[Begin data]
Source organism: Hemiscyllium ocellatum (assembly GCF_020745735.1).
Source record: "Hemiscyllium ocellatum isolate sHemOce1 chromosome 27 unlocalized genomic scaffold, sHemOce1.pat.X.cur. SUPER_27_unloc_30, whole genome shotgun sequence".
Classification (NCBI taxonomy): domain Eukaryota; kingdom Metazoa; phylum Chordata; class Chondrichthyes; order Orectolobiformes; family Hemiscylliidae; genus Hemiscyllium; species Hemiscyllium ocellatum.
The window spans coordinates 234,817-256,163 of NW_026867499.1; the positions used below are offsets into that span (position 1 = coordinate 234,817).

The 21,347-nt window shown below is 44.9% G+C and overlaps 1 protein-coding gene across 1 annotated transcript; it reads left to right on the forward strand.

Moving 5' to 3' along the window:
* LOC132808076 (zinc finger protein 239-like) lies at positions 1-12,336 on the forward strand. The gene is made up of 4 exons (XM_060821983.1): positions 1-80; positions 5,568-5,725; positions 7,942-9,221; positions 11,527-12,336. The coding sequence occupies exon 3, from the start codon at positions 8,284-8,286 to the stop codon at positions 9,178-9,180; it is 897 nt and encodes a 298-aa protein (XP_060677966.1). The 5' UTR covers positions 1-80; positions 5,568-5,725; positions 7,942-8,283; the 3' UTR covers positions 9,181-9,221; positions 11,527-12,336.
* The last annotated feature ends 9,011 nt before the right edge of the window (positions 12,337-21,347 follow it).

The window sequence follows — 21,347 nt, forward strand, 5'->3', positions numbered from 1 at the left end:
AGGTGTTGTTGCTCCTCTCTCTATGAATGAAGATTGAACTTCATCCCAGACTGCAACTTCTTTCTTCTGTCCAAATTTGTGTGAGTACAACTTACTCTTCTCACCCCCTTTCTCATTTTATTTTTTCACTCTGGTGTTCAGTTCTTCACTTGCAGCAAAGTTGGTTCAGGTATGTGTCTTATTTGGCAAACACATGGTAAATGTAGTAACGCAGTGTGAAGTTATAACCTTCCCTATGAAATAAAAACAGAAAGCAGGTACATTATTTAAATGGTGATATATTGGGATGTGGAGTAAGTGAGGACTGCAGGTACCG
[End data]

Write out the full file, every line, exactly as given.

Source organism: Hemiscyllium ocellatum (assembly GCF_020745735.1).
Source record: "Hemiscyllium ocellatum isolate sHemOce1 chromosome 27 unlocalized genomic scaffold, sHemOce1.pat.X.cur. SUPER_27_unloc_30, whole genome shotgun sequence".
Classification (NCBI taxonomy): domain Eukaryota; kingdom Metazoa; phylum Chordata; class Chondrichthyes; order Orectolobiformes; family Hemiscylliidae; genus Hemiscyllium; species Hemiscyllium ocellatum.
The window spans coordinates 234,817-256,163 of NW_026867499.1; the positions used below are offsets into that span (position 1 = coordinate 234,817).

The 21,347-nt window shown below is 44.9% G+C and overlaps 1 protein-coding gene across 1 annotated transcript; it reads left to right on the forward strand.

Moving 5' to 3' along the window:
* LOC132808076 (zinc finger protein 239-like) lies at positions 1-12,336 on the forward strand. The gene is made up of 4 exons (XM_060821983.1): positions 1-80; positions 5,568-5,725; positions 7,942-9,221; positions 11,527-12,336. The coding sequence occupies exon 3, from the start codon at positions 8,284-8,286 to the stop codon at positions 9,178-9,180; it is 897 nt and encodes a 298-aa protein (XP_060677966.1). The 5' UTR covers positions 1-80; positions 5,568-5,725; positions 7,942-8,283; the 3' UTR covers positions 9,181-9,221; positions 11,527-12,336.
* The last annotated feature ends 9,011 nt before the right edge of the window (positions 12,337-21,347 follow it).

The window sequence follows — 21,347 nt, forward strand, 5'->3', positions numbered from 1 at the left end:
AGGTGTTGTTGCTCCTCTCTCTATGAATGAAGATTGAACTTCATCCCAGACTGCAACTTCTTTCTTCTGTCCAAATTTGTGTGAGTACAACTTACTCTTCTCACCCCCTTTCTCATTTTATTTTTTCACTCTGGTGTTCAGTTCTTCACTTGCAGCAAAGTTGGTTCAGGTATGTGTCTTATTTGGCAAACACATGGTAAATGTAGTAACGCAGTGTGAAGTTATAACCTTCCCTATGAAATAAAAACAGAAAGCAGGTACATTATTTAAATGGTGATATATTGGGATGTGGAGTAAGTGAGGACTGCAGGTACCG